Tuesday, November 27, 2012

Nutritional intervention for Alzheimer's Disease

I told my new doctor that my two long-term health goals were 1) to not have a stroke like my father, his brother and both parents had; and 2) avoid Alzheimer's disease which, tragically, struck my maternal grandmother around the age of 65.  Now, comes a new book, "The Alzheimer's Diet"(which I will review later) that offers a brain-healthy diet that will benefit anyone who's over 40, has a family history of AD, or is experiencing problems with memory. Here are 11 tips from the book by Harvard-trained neurologist Richard Isaacson MD and Christopher Ochner PhD:

1. Proportion your macronutrients. Every day, make sure that you aim for 25% of your total calories from fat (but less than 7% saturated, or "bad" fat); 30-45% from complex carbohydrates (fruits, vegetables and whole foods that are low on the glycemic index); and 25-35% from high-quality lean protein.

2. Wean yourself off high-glycemic carbs. These include sugars, high-fructose corn syrup, processed cereals and grains, anything baked, ice cream and sorbet, crackers, salty snacks such as chips and pretzels, and anything made with white flour.

3. Eat Mediterranean style. A brain-healthy Mediterranean-style diet includes fruits and vegetables, lean protein (fish, chicken, and turkey); low-fat yogurt and cheeses; and nuts and seeds. Stay away from red meat and processed foods.

4. Have more good fat and less bad. Brain foods high in good fats include: olive oil, avocados, certain nuts, natural peanut butter, certain seeds, and certain fish. Foods high in bad, or saturated, fat include: most fast foods, anything hydrogenated, dried coconut, butter, animal fats, milk chocolate and white chocolate, and cheese.


5. Boost your omega-3 intake. Omega-3 fatty acids (DHA and EPA) are essential for memory function and brain health. Most of us don't get enough from dietary sources (such as fish), so consider high-quality, pure fish oil supplements that contain a minimum of 250 mg of DHA in each capsule, and aim for 1,000-1,500 mg of DHA daily if approved by the treating physician.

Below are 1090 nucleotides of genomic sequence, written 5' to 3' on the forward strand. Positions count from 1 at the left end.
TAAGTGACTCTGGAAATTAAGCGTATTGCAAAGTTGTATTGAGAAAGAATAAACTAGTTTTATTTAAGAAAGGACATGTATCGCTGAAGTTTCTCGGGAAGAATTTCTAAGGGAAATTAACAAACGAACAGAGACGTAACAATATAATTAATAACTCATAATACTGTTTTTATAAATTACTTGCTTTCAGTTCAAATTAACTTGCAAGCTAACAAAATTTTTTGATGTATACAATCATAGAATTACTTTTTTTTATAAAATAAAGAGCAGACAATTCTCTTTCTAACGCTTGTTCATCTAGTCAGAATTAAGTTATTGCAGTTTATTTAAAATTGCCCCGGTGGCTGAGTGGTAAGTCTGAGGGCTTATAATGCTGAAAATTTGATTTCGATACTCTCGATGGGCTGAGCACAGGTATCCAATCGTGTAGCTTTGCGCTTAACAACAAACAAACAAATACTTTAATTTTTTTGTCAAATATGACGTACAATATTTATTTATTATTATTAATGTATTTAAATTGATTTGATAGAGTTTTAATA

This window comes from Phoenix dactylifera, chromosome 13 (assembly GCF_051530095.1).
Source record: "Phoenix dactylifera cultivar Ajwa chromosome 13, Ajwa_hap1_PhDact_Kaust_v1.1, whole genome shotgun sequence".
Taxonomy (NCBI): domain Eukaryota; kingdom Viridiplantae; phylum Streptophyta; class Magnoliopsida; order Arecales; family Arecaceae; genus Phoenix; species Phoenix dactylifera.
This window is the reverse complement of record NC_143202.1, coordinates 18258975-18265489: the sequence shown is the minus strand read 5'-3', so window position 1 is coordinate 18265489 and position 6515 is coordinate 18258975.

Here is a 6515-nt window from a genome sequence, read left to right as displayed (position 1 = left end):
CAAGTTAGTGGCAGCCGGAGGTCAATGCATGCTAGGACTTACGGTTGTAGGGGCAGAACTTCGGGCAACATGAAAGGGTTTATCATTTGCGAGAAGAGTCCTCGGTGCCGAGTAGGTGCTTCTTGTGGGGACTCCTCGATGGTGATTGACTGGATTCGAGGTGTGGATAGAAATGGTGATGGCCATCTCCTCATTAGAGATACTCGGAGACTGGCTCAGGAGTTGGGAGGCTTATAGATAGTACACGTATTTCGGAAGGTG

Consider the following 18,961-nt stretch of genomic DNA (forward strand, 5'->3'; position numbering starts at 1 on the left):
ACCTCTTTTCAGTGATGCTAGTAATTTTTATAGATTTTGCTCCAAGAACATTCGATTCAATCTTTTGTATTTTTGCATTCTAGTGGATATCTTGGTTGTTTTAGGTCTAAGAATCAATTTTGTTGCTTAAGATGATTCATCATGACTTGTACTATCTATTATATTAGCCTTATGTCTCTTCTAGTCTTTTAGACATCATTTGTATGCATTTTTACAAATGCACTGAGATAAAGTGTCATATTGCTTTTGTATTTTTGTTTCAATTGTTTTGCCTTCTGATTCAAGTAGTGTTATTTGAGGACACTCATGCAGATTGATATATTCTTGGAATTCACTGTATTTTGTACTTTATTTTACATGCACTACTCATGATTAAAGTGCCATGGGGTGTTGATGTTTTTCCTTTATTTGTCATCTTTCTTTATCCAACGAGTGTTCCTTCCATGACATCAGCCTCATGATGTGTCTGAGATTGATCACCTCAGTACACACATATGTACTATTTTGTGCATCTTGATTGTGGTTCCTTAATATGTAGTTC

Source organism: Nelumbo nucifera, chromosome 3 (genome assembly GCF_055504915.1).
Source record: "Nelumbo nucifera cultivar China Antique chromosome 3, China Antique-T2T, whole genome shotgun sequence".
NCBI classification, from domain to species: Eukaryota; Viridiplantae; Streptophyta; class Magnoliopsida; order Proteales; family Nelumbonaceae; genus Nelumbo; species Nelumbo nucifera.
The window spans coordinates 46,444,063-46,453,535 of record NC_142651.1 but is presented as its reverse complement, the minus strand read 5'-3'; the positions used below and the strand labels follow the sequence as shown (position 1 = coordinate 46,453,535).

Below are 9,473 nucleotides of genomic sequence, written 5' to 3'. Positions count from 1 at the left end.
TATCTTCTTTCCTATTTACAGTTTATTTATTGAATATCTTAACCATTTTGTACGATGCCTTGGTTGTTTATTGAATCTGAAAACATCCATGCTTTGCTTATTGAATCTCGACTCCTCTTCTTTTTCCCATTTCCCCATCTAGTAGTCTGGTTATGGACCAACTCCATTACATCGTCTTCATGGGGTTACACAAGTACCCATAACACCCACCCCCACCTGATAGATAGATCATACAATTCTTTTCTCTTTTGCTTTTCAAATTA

6. Feed your brain antioxidants. Antioxidant-rich foods are great for mental function. Some of the best are berries, kale, 100% pure unsweetened cocoa powder, mushrooms, onions, beans, seeds, sardines, herring, trout, and Alaskan wild salmon.

7. Consume enough brain vitamins. Ensure adequate intake of folic acid, B6, B12, and vitamin D in particular. If you're not eating vitamin-rich foods on a regular basis, it's good to supplement as needed in pill or liquid form.

8. Choose whole foods. In general, whole foods have only one ingredient--for example, strawberries, broccoli, or barley. If you must have a convenience (manufactured) food on occasion, find those packaged, canned, and frozen items with the fewest ingredients--especially ingredients that you readily recognize and understand.

9. Opt for low- or nonfat dairy. Any recipe you make with full-fat milk, cheese, or yogurt can be made with nonfat versions. If you drink whole milk or half-and-half in your coffee, try mixing it with skim milk and increasing the proportion of no fat to high fat every day. Pretty soon you'll be used to it and never have the urge to go back.

10. Enjoy a cup or two of Joe. Caffeinated coffee, 1-3 cups early in the day, may be beneficial over time to your brain. Studies done in Europe over several years demonstrate that men who drank coffee regularly for many years showed less of a decline on memory tests than those who did not drink coffee.

11. Fast 12 hours at night. If you routinely wake up at 6 a.m., try to eat your last meal at 6 p.m. the night before. There is scientific evidence that substances called ketone bodies, which are produced when there are no carbohydrates to burn for fuel, may have a protective effect on brain cells.

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